Slap the Cherokee’s baby PentaStar in the Patriot with a properly sorted conventional 6AT and a selectable AWD system and I’d be very interested.

    Also….39K CAD is IN-freaking-SANE. Right now, I could go down and buy a Sierra SLE Crew 4×4 V6 for that, with all the cash on the head.

    • 0 avatar
      heavy handle

      The Renegade makes no sense fully loaded. As Mark mentioned, a few bucks more will get you a Land Rover that’s infinitely better inside and out, off-road and on. As an added bonus, the Ecoboost LR2s have almost no depreciation.

      That being said, the entry-model Renegade with the manual at just over $20k is a great ride. The powertrain is fun and engaging, the ride is tight (way better than a Rav4), and there’s lots of room inside for 4 adults and their stuff. The head room in the back is as good as almost anything at any price.

      Sure, it’s no Wrangler off-road, but it’s also no Wrangler on-road, which is a very good thing.

      • 0 avatar

        And the best part is, the combined transmission ratio 1.4t+6sp in 1st gear is 1:18.435, with the optional 4.438 final drive. Not that an autojourno scating on OEM freebies would ever write about that. We need to wait patiently for Jack to rent one for a sensible review.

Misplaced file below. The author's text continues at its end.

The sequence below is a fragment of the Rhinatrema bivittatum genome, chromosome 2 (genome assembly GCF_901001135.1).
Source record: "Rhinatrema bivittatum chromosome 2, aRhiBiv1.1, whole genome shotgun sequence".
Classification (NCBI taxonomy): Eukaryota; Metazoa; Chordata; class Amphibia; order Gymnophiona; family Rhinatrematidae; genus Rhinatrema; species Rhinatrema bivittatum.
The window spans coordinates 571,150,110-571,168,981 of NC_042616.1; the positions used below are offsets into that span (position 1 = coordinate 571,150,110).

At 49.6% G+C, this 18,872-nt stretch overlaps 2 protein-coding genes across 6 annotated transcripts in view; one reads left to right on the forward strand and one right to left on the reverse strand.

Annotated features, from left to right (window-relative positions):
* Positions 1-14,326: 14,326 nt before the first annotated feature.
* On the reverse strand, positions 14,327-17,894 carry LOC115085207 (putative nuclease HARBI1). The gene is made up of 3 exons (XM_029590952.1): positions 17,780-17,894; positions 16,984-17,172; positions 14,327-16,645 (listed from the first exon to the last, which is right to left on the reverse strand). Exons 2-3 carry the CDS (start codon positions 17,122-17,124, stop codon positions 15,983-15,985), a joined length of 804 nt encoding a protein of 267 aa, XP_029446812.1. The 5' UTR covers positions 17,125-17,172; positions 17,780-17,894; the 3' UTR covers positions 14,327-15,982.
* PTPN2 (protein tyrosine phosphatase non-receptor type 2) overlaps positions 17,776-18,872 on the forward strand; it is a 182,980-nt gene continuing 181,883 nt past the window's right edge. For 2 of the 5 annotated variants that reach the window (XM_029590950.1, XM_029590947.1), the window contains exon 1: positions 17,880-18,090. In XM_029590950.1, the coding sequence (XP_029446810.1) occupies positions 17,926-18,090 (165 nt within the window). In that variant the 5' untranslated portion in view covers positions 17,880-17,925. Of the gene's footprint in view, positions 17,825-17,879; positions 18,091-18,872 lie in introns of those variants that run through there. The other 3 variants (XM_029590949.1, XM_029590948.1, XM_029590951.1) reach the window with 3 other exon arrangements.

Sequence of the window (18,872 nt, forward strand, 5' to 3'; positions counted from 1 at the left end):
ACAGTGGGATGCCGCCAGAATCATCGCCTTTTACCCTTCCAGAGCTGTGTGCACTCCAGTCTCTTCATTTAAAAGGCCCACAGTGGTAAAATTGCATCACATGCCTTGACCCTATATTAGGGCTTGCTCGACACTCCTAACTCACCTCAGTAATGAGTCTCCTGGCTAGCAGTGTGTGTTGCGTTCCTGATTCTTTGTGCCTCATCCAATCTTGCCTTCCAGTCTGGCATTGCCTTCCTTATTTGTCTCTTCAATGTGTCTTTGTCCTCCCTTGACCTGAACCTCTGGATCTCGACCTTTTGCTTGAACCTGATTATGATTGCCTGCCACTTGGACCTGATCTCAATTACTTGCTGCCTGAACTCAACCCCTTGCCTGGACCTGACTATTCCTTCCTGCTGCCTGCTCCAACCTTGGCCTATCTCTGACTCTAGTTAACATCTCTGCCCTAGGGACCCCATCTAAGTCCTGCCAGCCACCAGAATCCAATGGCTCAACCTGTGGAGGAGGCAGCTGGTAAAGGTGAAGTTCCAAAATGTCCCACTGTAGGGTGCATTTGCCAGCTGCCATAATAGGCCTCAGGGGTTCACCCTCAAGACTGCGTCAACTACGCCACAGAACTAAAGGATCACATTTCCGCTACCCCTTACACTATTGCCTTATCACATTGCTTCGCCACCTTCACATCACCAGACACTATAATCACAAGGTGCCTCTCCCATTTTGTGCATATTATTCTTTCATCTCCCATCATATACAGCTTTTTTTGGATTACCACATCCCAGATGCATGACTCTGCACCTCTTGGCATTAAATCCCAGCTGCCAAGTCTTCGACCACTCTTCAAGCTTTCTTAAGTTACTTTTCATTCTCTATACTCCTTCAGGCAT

• 0 avatar
        CoreyDL

        “As an added bonus, the Ecoboost LR2s have almost no depreciation.”

        Are we sure about this? I’ve never seen an LR which did not have massive and immediate depreciation.

        • 0 avatar
          heavy handle

          You are thinking LR3 and LR4, which are known as Discovery in the rest of the world.

          I am talking about the LR2, specifically the post ’13 Ecoboost-powered version. I looked them up out of curiosity because I had cross-shopped them last time I bought a new car. Asking prices are very very close to the price I would have paid back then, within a couple thousand.

          In other words, I could have run that truck for $100/month depreciation, which is unheard-of. Almost anything else would have dropped thousands more immediately and kept going down.

          The LR2 replacement is called the Discovery Sport. Wonder if it will do as well.

    • 0 avatar
      Big Al From 'Murica

      ^^^Seconded. The Patriot looks honest. I like it.

      • 0 avatar
        dolorean

        The Patriot looks cheap, feels cheap and drives like a aerodynamic lego brick. Haven’t had an honest sit in the Renegade but have sat in the Fiat version here in Germany. Not a bad ride but then, I wasn’t driving.